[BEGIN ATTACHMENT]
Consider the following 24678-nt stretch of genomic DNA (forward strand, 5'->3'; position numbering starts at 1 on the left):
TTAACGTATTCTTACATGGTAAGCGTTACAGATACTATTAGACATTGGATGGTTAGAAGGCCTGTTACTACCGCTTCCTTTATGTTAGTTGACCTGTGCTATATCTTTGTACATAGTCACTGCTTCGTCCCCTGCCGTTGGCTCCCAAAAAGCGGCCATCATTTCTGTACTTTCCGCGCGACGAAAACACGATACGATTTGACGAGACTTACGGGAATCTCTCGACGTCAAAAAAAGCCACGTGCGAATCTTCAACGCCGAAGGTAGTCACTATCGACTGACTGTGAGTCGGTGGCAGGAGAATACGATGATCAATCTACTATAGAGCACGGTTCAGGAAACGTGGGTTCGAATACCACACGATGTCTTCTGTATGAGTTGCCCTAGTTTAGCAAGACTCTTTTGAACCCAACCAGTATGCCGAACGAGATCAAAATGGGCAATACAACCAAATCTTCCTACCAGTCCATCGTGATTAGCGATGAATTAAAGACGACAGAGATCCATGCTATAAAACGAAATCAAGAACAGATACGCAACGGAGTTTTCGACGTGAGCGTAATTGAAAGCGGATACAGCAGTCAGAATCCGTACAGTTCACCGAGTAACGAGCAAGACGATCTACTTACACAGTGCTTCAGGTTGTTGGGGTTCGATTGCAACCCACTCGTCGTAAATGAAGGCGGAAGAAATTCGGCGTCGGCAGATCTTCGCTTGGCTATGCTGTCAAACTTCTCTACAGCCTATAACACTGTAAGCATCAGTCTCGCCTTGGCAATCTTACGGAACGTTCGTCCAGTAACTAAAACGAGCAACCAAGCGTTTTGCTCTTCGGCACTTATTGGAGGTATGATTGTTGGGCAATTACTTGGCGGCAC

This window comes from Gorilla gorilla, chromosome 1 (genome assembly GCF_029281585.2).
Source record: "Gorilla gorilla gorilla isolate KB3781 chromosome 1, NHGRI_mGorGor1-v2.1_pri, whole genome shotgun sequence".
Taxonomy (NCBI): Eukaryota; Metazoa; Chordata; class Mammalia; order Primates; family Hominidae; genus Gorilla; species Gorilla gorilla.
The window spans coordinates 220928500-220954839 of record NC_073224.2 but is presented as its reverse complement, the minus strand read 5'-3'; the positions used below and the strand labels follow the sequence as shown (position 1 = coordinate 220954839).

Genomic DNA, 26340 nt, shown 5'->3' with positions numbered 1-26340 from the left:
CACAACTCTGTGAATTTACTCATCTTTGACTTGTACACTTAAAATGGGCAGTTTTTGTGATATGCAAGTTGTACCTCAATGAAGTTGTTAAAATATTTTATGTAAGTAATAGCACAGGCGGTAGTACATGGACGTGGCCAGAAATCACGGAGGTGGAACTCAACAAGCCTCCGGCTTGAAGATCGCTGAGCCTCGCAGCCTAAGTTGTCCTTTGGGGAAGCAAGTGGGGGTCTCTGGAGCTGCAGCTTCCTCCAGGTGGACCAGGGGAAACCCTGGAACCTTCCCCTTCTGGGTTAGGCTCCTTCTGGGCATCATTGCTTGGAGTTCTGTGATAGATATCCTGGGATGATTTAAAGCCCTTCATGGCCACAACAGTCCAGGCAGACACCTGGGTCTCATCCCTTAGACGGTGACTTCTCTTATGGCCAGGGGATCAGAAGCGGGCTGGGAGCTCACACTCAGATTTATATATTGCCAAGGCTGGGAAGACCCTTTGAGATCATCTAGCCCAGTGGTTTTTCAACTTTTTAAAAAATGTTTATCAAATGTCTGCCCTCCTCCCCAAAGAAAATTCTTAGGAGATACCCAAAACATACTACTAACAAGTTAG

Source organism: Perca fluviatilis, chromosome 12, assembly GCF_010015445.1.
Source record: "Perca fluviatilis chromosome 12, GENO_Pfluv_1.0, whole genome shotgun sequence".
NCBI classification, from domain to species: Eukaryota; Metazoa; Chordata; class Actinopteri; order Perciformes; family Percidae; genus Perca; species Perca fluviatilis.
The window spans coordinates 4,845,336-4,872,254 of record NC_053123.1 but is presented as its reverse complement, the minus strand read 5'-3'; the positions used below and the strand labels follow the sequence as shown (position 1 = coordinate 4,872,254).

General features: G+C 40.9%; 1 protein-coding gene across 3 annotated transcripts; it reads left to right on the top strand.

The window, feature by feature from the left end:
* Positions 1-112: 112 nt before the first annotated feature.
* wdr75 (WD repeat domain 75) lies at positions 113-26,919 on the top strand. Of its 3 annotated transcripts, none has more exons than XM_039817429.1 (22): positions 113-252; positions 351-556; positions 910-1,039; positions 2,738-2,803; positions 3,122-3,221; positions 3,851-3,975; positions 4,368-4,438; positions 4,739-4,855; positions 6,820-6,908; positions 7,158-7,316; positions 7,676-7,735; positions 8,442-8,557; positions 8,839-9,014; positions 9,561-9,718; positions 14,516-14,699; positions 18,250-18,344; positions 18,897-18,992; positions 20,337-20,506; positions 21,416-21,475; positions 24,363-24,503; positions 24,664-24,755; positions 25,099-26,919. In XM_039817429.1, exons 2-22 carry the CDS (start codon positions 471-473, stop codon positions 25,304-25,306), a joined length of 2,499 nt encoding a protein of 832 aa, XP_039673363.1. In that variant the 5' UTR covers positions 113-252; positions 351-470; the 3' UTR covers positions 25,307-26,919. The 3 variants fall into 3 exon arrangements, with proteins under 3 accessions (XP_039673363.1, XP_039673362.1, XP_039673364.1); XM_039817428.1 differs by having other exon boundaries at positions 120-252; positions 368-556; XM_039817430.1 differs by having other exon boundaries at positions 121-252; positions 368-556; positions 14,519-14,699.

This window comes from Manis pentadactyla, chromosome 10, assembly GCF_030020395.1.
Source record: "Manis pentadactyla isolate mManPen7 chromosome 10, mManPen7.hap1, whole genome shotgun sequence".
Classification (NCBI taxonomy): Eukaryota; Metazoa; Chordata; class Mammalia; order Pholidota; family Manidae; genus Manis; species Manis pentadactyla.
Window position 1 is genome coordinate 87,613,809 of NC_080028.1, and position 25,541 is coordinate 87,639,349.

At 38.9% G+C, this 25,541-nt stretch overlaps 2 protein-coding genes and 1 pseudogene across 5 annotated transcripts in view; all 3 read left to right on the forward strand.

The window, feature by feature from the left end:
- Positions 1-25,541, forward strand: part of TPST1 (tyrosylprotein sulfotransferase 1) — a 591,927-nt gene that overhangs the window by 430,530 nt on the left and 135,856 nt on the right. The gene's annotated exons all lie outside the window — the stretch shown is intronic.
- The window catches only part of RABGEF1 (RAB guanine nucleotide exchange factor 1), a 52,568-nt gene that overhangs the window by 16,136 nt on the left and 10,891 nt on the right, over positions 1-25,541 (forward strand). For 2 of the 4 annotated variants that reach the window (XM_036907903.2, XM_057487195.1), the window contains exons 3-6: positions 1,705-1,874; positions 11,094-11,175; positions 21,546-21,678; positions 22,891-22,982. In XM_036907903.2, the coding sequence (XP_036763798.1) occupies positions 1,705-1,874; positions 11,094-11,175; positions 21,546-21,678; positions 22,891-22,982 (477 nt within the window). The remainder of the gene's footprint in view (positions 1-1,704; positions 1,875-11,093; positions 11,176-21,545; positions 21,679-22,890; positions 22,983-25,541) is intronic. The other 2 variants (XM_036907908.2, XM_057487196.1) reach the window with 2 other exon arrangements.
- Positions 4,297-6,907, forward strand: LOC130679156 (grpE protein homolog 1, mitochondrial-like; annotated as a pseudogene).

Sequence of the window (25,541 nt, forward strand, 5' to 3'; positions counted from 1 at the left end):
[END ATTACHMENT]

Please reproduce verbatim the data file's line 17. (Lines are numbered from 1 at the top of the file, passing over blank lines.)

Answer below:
This window comes from Manis pentadactyla, chromosome 10, assembly GCF_030020395.1.